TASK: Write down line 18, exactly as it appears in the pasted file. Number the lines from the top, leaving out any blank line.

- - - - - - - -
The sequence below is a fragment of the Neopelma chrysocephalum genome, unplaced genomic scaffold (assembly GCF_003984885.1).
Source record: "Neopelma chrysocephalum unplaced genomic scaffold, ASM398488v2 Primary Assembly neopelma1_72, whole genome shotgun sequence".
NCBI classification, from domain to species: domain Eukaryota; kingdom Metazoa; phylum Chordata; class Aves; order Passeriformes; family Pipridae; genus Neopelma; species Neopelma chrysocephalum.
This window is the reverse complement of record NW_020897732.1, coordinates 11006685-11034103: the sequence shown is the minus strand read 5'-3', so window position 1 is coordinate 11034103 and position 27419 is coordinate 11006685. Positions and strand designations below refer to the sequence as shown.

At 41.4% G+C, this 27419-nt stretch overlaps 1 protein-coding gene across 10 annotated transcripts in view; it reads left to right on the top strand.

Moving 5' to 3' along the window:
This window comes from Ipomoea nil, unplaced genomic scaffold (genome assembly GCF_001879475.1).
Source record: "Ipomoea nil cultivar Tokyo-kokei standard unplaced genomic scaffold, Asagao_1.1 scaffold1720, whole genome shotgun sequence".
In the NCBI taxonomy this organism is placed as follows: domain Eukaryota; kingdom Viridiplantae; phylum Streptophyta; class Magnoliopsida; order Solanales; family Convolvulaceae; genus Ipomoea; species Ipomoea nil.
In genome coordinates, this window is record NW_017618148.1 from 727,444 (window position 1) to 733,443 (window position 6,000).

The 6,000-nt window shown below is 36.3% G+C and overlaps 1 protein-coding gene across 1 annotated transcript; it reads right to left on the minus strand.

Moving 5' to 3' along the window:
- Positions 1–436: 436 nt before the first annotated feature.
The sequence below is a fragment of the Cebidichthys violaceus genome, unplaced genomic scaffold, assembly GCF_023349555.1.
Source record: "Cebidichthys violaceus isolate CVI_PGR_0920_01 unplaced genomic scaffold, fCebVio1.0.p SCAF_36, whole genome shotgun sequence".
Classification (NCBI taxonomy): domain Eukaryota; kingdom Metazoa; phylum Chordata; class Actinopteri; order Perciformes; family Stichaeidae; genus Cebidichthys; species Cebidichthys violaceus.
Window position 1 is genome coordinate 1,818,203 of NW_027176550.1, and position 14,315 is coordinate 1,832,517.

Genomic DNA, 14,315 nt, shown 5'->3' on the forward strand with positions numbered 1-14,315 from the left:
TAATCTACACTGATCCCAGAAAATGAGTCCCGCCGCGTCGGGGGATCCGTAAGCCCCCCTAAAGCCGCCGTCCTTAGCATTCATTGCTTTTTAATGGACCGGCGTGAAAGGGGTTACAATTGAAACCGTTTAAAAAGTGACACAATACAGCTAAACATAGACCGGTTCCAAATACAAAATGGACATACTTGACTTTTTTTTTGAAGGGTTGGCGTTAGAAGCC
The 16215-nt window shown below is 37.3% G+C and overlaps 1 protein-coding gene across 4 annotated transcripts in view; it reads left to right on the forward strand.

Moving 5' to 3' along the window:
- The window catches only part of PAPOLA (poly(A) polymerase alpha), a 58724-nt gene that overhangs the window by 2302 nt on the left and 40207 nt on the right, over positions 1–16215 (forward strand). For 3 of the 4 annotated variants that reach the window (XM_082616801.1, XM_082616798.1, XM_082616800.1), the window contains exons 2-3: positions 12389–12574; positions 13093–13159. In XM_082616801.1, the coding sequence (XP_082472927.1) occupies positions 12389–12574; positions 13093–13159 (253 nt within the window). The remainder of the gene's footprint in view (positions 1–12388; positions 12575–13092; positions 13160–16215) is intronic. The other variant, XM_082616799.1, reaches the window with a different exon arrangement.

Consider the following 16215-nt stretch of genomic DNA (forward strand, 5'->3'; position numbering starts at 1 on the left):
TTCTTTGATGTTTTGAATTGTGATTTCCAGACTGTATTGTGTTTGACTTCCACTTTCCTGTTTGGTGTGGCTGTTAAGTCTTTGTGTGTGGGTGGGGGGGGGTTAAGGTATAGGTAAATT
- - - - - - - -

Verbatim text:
Genomic DNA, 14,315 nt, shown 5'->3' on the forward strand with positions numbered 1-14,315 from the left: